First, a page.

Going wild about the Wild Cherry!

Dusty Miller



WHAT a pleasure to find a new treasure among Harare eateries.


Wild Cherry, has been operating about six months but in a

very low profile manner.


Checking it out last week, I was immediately struck by the friendly, warm ambience. Most customers appeared regulars and many were on first name terms with owner Janet Winsor and her hard-working staff.


Janet once ran the recently-closed Serendipity at Emerald Hill with brother, Grant Evans.


Signage is — to say the least — unpretentious: just an irregular shaped blackboard with the name of the coffee shop chalked artistically. The venue is yet another former colonial-style dwelling in a low density suburb: this one a nicely proportioned two-storey building, all discreet pastels, buffed parquet and gleaming quarry tiles; interesting memorabilia and Cape antiques.


It’s only about a 24-seater, indoors and out, and every chair was either taken or reserved when I arrived just before 1pm on Thursday. Hot-seating is evident and a space was soon found for me. I almost immediately admired Janet’s tenacity in starting a coffee shop in the teeth of the most challenging situation Zimbabwe has ever faced.


Of course, six months ago no one knew that in the former breadbasket of Africa, there would be almost no wheat or cereals, thus no flour, so no bread, rolls, cakes, biscuits or pies. But many suspected it, given the parlous state of former thriving agricultural ventures.


Shortages of meat, fish, eggs, milk and other dairy produce, cooking oil, margarines, sugar, fruit and vegetables, the staple mealie meal, cooldrinks, cordials, beer, spirits and even cigarettes and tobacco products in a country which used to produce them all in lucrative exportable quantities and still have lots left for the domestic market, was unforeseen except, possibly, by prescient hoarders and black marketeers.


The guarded off-street car parking area outside the Wild Cherry boasted an impressive number of brand new locally registered 4WDs and several diplomatic corps vehicles. A cosmopolitan bunch: ladies who lunch were in abundance early and guys who graze flocked in later.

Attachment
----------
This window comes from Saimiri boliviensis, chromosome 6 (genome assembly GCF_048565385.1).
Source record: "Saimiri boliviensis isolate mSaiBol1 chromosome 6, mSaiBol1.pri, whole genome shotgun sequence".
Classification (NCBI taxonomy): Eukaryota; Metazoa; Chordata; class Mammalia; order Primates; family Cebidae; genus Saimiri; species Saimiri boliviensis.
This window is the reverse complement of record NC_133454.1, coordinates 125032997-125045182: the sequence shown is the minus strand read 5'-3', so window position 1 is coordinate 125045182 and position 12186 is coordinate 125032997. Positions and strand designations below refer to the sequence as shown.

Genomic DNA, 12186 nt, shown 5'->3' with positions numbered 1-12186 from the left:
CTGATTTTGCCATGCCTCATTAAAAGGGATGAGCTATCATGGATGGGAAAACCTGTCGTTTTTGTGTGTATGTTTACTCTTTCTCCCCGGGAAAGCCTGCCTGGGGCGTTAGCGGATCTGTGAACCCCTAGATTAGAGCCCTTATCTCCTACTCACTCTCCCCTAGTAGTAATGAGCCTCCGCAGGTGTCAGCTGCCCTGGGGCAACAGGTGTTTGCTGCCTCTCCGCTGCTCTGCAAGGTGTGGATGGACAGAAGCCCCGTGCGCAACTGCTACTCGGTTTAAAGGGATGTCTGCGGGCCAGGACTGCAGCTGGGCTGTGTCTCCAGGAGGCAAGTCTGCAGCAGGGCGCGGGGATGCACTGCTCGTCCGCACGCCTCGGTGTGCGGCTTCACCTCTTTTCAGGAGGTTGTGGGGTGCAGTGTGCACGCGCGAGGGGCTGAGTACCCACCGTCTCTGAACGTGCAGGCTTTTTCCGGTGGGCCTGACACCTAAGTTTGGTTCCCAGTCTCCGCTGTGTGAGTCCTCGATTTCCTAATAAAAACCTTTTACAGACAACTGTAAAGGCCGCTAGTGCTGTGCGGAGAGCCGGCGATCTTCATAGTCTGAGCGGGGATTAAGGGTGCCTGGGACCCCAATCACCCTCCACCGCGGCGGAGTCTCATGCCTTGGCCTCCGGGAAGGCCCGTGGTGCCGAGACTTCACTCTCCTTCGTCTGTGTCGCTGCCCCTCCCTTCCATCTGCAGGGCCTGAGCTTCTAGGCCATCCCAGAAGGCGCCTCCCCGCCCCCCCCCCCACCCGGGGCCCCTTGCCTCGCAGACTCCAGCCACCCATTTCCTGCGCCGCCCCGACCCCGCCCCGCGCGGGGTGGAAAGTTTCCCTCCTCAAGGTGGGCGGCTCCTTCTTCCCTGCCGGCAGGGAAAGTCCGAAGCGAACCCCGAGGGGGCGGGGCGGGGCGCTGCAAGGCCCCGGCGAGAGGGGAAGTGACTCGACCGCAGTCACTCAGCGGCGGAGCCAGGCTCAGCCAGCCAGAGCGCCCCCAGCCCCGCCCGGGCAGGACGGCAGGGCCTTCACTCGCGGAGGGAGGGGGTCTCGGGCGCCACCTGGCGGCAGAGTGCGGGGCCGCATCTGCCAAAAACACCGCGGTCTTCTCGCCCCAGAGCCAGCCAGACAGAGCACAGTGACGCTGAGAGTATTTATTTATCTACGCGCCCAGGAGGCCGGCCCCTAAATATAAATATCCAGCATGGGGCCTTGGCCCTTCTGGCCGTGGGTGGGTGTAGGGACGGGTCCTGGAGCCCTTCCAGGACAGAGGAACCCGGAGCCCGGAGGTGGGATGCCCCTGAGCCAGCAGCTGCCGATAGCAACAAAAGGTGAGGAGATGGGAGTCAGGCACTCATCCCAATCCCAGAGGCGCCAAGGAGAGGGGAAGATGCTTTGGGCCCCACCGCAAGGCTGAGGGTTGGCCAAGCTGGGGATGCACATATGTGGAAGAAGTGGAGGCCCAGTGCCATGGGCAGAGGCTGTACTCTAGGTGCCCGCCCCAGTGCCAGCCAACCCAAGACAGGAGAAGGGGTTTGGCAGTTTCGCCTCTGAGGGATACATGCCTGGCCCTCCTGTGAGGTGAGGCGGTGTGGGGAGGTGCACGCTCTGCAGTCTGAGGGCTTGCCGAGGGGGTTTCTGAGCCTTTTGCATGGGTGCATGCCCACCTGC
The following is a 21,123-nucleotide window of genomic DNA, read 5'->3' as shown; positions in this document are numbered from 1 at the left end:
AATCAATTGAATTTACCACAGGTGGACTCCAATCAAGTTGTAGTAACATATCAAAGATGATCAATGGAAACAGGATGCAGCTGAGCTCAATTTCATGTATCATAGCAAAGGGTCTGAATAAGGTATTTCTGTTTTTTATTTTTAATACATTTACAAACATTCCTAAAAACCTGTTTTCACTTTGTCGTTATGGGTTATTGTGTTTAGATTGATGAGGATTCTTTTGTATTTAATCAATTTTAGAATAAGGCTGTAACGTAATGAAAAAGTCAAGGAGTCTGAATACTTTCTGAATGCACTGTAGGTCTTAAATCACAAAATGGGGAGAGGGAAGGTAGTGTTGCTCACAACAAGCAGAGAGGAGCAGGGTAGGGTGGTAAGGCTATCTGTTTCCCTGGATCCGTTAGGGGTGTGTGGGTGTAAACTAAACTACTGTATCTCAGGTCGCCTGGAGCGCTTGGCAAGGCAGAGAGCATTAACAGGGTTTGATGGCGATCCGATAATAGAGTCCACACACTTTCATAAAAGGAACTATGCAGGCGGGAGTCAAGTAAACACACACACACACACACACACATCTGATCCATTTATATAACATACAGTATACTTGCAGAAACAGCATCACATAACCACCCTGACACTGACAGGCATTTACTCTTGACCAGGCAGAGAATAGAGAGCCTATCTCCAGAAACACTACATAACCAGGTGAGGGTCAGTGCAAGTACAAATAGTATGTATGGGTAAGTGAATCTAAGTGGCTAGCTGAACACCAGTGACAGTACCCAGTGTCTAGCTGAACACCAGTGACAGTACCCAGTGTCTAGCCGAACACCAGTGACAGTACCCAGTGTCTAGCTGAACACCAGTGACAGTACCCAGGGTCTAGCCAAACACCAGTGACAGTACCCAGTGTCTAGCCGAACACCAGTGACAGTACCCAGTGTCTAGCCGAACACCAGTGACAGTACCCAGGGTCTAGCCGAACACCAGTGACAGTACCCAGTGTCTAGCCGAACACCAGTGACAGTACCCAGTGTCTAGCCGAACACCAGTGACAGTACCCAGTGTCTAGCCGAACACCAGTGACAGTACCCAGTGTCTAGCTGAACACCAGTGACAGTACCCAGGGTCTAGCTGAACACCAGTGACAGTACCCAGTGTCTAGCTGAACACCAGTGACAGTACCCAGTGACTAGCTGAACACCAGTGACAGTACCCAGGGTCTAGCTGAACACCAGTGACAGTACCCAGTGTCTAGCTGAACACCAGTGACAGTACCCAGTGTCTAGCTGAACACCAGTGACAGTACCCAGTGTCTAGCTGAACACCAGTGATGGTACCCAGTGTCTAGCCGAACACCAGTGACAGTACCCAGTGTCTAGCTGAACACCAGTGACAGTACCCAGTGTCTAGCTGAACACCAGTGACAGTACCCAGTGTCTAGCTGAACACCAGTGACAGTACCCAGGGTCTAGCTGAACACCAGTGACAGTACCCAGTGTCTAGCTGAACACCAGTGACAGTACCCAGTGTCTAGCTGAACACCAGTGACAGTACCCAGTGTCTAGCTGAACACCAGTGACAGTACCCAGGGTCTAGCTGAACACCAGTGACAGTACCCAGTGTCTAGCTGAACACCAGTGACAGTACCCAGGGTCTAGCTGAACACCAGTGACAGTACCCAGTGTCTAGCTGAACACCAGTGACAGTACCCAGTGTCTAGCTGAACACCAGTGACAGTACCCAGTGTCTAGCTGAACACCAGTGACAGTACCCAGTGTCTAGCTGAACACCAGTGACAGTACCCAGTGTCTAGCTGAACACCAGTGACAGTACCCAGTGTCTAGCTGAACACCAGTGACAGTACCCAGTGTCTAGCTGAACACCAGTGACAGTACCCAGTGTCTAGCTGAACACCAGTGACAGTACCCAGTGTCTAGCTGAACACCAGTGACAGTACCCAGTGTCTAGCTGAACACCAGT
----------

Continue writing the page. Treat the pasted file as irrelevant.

Unusually, the menu boasted beef: 250g rump steak, with pepper or mushroom sauce, sautéed potatoes, vegetables and salads at $1,5 million. Although this was highly recommended and looked bloodily good, grilled, rare and red, with just a whisker of well-marbled crisp fat for full flavour, I settled for a delightfully tasty piping hot creamy beef lasagna ordered off the daily specials blackboard at $350 000; the vegetarian version was $270 000.


Grilled tilapia (bream) was also suggested by friends who had just finished fine fillets at $500 000. If I hadn’t been up to the back teeth with chicken that week, a generous portion of tandoori huku looked toothsomely tantalising at $550 000.


The café is not licensed (to serve alcohol) and is probably not the right sort of place for booze. I had the very last of the day’s batch of fresh fruit juice (home-made lemon) and, while sipping it, heard all the day’s cakes, tarts and pies were also just finished.


The maestro in the kitchen is Francis Handisenai. Originally from Murewa, he cooked at Tobacco Sales Floors for 29 years and their plain cooking was memorably good (but I always preferred breakfasts at Burley Marketing Zimbabwe). According to Janet, Francis’ home-baked scones ($100 000) are “rightly, world famous.” (Well, they will be when this article goes on the Web!)


That leads me to the café being newly “on Wi-Fi”. Not a clue what that means, but apparently its vital if you want lap-top lugging Yuppies and Buppies spending time — and loot — with you.


A fine sounding traditional English breakfast all day, including tea or coffee and toast and home-made marmalade is $380 000. Toasted bacon and egg sandwich $220 000; toasted sandwiches with two fillings $190 000. All dishes come with generous green salad and coleslaw garnish; salads as mains are $180-$200 000. Quiches are $200-$300 000; coffees $35 000-$100 000; teas $35-$45 000; fruit juice $90 000; milk shakes $105 000.


The complex offers the services of a hairdresser, beautician, masseuse and photographic studio. Seating in the garden is shaded. A security guard watches cars while flourishing a fearsome looking knobkerrie.


Smoking is allowed, but preferably outdoors.


Wild Cherry, 1, Rowland Square, Milton Park (turn left opposite Alex Club) Tel 727870. Open Tuesday-Friday 9am-4pm; Saturday 9-late lunch. Closed Sunday and Monday.


Comments, queries, suggestions: dustym@zimind.co.zw